Rush Review – The 70’s: “Caress of Steel”

Author’s Note: This article was originally published on another site I write for, That Hashtag Show, on 16 Jan 2020.

I decided to do this album as a separate article from the next one, 2112, for one simple reason: They both deserve their own review. These two were concept albums that shaped the future of Rush as a band, and how their fans would expect future albums to be. As far as their recording label is concerned, 1975’s Caress of Steel was not a success. The highest it got to on the Billboard 200 is 148th, However, mega-fans love it and often refer to it as Rush’s underrated triumph.

Rush: Caress of Steel cover art, 1975
Rush: Caress of Steel cover art, 1975

Something unique to this album is the band’s first attempt at one long song broken into pieces, not just by tracks but also within the track itself. This type of concept recording was not a new thing. The Moody Blues, YES, Pink Floyd, The Who, and many, many others had published concept tracks and albums by this time. This would also not be the last time Rush made a concept album like this, and though the record label hated it, Caress of Steel was the harbinger of great things to come.

Mercury Records magazine ad for Caress of Steel
Mercury Records magazine ad for Caress of Steel

Bastille Day kicks off with a rocking intro. I Think I’m Going Bald and Lakeside Park are good rock-out tunes. However, the money is made on the last two songs. This album is set apart by the epics The Necromancer and The Fountain of Lamneth; two multi-part short stories made into song. They cover more than 30 minutes of the total 43-minute cut. So when playing this album, listen to the first three songs. Rock out Rush style and have fun. When track four starts, shut off your phone and the lights, kick back, and close your eyes. The music and the words will paint pictures for you. And you don’t need any chemical enhancement to see it.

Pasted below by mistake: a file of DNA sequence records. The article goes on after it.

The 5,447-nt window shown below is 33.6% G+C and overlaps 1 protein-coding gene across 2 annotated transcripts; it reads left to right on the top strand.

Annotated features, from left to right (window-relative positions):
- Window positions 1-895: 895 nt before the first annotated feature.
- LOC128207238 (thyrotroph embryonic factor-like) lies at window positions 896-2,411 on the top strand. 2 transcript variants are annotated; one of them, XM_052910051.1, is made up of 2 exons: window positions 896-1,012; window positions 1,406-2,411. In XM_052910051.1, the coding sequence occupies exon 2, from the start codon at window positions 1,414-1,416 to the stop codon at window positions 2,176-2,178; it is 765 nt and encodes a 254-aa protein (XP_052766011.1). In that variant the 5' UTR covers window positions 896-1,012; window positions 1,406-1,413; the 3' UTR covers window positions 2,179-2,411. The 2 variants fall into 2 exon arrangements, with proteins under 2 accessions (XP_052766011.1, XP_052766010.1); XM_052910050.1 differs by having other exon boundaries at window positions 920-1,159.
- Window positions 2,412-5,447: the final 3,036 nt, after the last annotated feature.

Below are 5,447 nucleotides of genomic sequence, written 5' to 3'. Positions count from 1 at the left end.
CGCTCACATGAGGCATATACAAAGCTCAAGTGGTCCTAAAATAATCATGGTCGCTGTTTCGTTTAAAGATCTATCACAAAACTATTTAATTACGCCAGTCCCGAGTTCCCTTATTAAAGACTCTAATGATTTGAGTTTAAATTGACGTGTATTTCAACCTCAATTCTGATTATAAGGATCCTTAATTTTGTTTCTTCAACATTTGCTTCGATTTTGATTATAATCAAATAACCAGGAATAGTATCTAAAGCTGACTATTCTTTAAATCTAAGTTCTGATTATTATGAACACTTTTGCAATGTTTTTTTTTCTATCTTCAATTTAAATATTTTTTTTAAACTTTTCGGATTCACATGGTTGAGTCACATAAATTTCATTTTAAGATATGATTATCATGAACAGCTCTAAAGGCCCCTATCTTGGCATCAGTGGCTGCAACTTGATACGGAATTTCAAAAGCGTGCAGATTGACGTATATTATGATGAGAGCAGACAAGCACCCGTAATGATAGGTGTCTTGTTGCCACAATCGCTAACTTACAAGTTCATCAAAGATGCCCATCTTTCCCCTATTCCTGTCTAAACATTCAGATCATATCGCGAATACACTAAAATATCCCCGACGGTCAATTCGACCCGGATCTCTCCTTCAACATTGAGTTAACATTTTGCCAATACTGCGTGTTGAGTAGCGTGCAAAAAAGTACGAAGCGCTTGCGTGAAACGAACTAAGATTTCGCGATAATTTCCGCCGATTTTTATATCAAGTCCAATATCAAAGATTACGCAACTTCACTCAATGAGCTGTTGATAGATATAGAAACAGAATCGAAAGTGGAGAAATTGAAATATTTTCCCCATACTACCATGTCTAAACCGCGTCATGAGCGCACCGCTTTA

Lee, Lifeson and Peart, 1977
Lee, Lifeson and Peart, 1977

Caress of Steel – Track 1: Bastille Day

Live performance at Capitol Theater in Passaic, NJ – December 1976

This high-energy lead off track knocks fans out of the park with Lifeson firing riffs and Peart’s double-time drums. When Lee jumps in with the high pitch call for Revolution, the song is cemented as an ode to heavy rock before heavy rock was cool. The quick beat hardly lets the listener breathe for four-and-a-half minutes. It’s not my favorite song, but it grew on me after a while. Lifeson’s master guitar-smithing is on full display here, and it’s pretty damn good.

Caress of Steel – Track 2: I Think I’m Going Bald